Google has announced updates to its existing Patch Reward Program. Beginning in 2020, Google will provide upfront financial support to select projects for improved security.
Google Patch Reward Program Update
In a recent blog post, Google has shared its plans for revamping the Patch Reward Program in the coming year. As mentioned by Jan Keller, Technical Program Manager, Security at Google, the tech giant will offer upfront financial support to some open-source projects.
Google Patch Reward Program started off in 2013 with an aim to assist open-source projects for internet-wide security. The projects qualifying for the program used to receive rewards after successful completion.
However, Google has now decided to support such projects with upfront financial help. The tech giant believes that this will help the developers prioritize security, especially startups.
If you are a small open source project and you want to improve security, but don’t have the necessary resources, this new reward can help you acquire additional development capacity.
The new reward offers support at two levels.
- Small: offering help for small-scale projects addressing fewer issues up to $5000. The scope includes things like the cleanup of integer artimetrics, improvements to privilege separation or sandboxing, or patching vulnerabilities in open-source software spotted by bug bounty programs.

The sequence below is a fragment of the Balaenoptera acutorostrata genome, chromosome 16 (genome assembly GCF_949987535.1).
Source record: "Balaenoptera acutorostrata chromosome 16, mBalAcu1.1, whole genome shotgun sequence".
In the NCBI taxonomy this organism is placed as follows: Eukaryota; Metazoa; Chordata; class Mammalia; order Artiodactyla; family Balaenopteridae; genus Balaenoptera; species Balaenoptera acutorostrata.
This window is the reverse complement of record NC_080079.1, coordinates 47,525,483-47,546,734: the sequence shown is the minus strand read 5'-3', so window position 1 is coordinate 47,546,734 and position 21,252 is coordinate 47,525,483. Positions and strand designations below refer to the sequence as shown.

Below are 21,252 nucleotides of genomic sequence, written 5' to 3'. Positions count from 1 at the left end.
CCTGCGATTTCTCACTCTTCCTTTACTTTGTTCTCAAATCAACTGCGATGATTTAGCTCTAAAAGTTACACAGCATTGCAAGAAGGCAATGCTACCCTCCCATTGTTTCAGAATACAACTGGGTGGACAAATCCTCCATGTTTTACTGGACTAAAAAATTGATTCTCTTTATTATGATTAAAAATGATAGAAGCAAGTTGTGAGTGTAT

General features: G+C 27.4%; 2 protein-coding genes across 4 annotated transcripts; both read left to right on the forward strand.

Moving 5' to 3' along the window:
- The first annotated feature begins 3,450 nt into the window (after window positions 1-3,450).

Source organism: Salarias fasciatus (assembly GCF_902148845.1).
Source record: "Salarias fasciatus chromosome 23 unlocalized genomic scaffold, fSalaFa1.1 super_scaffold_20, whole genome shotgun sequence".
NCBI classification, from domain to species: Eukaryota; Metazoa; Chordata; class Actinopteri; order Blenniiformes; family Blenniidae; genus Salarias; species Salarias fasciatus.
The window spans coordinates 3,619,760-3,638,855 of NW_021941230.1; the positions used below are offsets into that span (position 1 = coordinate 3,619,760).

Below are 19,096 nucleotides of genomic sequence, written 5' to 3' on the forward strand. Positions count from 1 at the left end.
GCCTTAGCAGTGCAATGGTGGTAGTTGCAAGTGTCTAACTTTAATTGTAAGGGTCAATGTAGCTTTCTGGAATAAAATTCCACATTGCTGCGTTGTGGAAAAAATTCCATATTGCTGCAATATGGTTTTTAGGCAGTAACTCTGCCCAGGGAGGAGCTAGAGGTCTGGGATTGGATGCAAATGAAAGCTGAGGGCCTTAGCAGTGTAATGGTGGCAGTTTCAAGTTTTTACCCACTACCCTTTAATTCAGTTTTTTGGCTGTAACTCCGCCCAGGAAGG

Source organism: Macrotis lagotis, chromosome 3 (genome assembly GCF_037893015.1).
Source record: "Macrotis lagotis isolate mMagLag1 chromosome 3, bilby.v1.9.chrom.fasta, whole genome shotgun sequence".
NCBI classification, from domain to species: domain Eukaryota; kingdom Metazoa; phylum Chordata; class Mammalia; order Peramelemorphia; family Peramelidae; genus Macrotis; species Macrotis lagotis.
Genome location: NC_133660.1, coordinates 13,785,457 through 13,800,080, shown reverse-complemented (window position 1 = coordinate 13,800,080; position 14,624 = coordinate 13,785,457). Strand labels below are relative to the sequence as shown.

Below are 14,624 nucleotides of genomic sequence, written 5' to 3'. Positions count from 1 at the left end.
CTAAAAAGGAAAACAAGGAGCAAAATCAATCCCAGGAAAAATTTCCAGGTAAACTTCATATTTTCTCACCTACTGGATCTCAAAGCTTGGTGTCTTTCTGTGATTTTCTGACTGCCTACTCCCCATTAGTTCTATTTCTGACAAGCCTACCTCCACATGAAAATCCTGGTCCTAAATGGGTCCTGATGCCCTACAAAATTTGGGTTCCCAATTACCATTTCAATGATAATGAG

- Large: Support up to $30,000 to large-scale projects needing substantial investment in security, such as hiring more developers or implementing new security features.
New Feature To Take Effect In 2020
The new reward will come into effect from January 1, 2020, as an extension to the existing one.
Under this program, Google will select a project from the nominations filed via the Project Nomination Form. The designated panel will make monthly selections and will directly collaborate with the chosen project maintainers.
Regarding the selection criteria, Google explained,
When selecting projects, the panel will put an emphasis on projects that either are vital to the health of the Internet or are end-user projects with a large user base.
In return, Google simply expects a pointer to acknowledge their support to assess the success of the program.
Recently, Google also announced an expansion to its Android bug bounty program to include Titan M. It subsequently raised the reward cap to $1.5 million.